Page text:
Press Release
Press Release · Wednesday, Mar 5, 2014

Press Release
March 30, 1999
Films at the National Archives in May

Washington, DC . . . In May, the National Archives and Records Administration presents film screenings relating to the major exhibition Picturing the Century: One Hundred Years of Photography from the National Archives.

The screenings will be held in the theater of the National Archives Building, Pennsylvania Avenue between 7th and 9th Streets, NW, and in the auditorium the National Archives at College Park, which is located at 8601 Adelphi Road, College Park, MD. All programs are free and open to the public. Free parking is available at the National Archives at College Park. The times and dates may be verified by calling the National Archives public events line at (201)501-5000. The hearing impaired should call TDD (202) 501-5404 for information.

Please Note: The theater at the downtown National Archives Building is equipped with a system that allows the hearing-impaired to use a set of headphones, or neck loop and a small receiver, to enhance the volume of the public address system. Visitors may request these devices in the projection booth.

Washington, DC Events

Friday, May 7—Picturing the Century
Uncommon Images: James Van DerZee, released in 1978. This is a portrait of one of the first and foremost photographers of black American life, who set up shop in Harlem at the beginning of the century and spent the next 60 years taking pictures there. A film by Evelyn Barron. (22 minutes.)

Conversations with Roy DeCarava, released in 1984. In 1952, Roy DeCarava became the first black photographer to receive a Guggenhiem fellowship. His images have immortalized such jazz greats as Billie Holliday and John Coltrane. This film is an absorbing chronicle of an important artist's life and work. A film by Carroll Parrot Blue. (28 minutes.) Noon. Theater.

Friday, May 14—Picturing the Century
Forever in Time: The Art of Edward S. Curtis, released in 1990. Ranked among the world's foremost photographers, Edward S. Curtis (1868–1952) is best known for his work documenting Native Americans during the first three decades of this century. This film chronicles Curtis's remarkable career, featuring interviews with Curtis family members. Produced by Robert Mull. (50 minutes.) Noon. Theater.

Friday, May 21—Picturing the Century
Strand: Under the Dark Cloth, released in 1990. This fascinating film investigates the mysterious life of pioneering photographer Paul Strand. The film traces Strand's path from New York to Mexico to Europe, interviewing friends and collaborators, while presenting examples of his work, from early avant-garde to portraiture to natural and urban studies. Directed by John Walker. (81 minutes.) Noon. Theater.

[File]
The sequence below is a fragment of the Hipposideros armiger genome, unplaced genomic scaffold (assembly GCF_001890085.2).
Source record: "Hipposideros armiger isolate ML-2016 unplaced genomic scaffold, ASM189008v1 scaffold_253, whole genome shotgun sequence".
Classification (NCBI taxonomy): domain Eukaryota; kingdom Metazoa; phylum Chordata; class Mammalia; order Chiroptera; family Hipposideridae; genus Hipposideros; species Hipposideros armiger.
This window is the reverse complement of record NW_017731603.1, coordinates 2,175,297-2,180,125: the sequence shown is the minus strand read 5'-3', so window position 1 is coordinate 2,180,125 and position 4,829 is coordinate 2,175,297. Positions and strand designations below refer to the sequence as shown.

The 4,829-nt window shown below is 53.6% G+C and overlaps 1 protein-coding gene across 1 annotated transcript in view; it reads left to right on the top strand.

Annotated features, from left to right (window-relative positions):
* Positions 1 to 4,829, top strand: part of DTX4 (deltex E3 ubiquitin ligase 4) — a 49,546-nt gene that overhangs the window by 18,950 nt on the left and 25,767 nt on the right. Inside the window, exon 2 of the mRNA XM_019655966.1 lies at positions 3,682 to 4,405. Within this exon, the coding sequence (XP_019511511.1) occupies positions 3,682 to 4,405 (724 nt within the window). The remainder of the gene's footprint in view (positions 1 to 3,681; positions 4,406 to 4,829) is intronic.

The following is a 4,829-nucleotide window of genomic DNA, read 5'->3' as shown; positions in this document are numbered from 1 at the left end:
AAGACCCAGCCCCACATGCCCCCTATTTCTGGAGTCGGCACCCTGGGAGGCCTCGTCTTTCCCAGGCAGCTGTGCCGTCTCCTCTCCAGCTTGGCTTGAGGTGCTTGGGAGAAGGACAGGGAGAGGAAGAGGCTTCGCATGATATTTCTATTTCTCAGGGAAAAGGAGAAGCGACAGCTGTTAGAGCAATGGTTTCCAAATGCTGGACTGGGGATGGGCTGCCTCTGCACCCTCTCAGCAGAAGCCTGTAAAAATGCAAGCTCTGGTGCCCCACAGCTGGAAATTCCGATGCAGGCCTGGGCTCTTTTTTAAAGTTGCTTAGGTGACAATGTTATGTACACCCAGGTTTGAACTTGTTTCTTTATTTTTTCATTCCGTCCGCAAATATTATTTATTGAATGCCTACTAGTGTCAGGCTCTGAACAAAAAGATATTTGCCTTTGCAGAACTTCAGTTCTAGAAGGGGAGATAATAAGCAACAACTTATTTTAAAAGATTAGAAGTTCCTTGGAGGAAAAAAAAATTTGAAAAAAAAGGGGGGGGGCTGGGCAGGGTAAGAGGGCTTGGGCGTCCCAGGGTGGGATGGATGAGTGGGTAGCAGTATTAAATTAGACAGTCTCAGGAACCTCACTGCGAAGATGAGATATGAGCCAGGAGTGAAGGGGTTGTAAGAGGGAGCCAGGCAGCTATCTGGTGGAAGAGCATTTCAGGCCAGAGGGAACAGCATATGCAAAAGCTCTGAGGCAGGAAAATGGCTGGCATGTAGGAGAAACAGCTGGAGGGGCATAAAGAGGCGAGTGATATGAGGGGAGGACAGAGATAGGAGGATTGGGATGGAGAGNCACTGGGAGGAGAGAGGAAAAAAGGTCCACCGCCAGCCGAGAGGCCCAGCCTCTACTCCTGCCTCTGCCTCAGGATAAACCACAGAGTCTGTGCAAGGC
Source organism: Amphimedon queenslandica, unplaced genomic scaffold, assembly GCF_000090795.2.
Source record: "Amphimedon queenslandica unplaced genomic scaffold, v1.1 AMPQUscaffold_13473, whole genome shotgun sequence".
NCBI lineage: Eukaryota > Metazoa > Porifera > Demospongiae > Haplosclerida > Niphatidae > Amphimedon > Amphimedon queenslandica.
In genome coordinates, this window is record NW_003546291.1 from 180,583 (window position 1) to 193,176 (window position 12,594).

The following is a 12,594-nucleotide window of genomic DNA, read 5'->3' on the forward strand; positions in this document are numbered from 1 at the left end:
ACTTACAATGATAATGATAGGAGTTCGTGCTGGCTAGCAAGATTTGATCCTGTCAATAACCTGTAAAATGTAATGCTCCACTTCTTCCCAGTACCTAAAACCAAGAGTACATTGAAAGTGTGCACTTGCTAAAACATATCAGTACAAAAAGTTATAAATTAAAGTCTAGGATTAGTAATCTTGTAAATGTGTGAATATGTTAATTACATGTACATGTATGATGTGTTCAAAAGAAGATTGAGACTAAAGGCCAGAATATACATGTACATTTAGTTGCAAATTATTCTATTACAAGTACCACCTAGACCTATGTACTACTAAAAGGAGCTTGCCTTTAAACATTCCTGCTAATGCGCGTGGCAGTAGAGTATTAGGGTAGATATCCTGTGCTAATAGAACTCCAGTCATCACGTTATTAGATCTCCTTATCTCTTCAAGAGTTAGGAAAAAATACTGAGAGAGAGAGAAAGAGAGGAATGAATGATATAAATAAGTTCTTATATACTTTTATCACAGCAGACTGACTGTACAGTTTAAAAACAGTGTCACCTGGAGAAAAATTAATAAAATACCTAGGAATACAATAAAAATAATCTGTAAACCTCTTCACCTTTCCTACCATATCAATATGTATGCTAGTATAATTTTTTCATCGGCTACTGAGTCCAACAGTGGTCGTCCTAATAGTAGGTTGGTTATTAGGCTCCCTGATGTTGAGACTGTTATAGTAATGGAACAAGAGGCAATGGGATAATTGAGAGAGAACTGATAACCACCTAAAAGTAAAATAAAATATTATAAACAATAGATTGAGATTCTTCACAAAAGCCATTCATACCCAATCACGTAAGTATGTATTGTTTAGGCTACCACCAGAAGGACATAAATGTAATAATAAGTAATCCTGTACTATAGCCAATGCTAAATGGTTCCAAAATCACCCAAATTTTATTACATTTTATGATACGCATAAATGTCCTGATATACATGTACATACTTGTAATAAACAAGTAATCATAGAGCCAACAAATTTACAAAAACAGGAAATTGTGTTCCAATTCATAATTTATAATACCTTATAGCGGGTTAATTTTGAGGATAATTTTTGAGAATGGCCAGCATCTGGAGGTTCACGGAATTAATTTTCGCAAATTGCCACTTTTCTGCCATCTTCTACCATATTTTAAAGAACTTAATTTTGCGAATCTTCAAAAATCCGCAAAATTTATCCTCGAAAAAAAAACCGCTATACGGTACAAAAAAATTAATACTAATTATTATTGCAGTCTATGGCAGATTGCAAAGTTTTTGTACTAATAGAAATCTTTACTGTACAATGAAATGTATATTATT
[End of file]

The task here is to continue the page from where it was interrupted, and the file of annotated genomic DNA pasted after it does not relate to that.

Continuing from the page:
Friday, May 28—Picturing the Century
High Heels and Ground Glass: Pioneering Women Photographers, released in 1993. This award-winning film portrays the life and work of five outstanding women photographers, born around the turn of the century, who perfected their craft in an era when photography was considered a man's domain. Produced by Deborah Irmas and Barbara Kasten. (29 minutes.)

John Hoagland: Frontline Photographer, released in 1985, examines the life and work of one of this generation's most renowned war photographers. At the time of his death in 1984, Hoagland had logged more time and shot more film in more parts of Central America than any other American journalist. Produced by David Helvarg. (29 minutes.) Noon. Theater.

College Park, MD Events
(For descriptions of College Park films, see above listings)

Wednesday, May 5
Uncommon Images: James Van DerZee (22 minutes.)
Conversations with Roy DeCarava (28 minutes.) Noon.

Wednesday, May 12
Forever in Time: The Art of Edward S. Curtis (50 minutes.) Noon.

Wednesday, May 19
Strand: Under the Dark Cloth (81 minutes.) Noon.

Wednesday, May 26
High Heels and Ground Glass (29 minutes.)
John Hoagland: Frontline Photographer (29 minutes.) Noon.

For additional PRESS information, please contact the National Archives Public Affairs staff at (301) 837-1700 or by e-mail.


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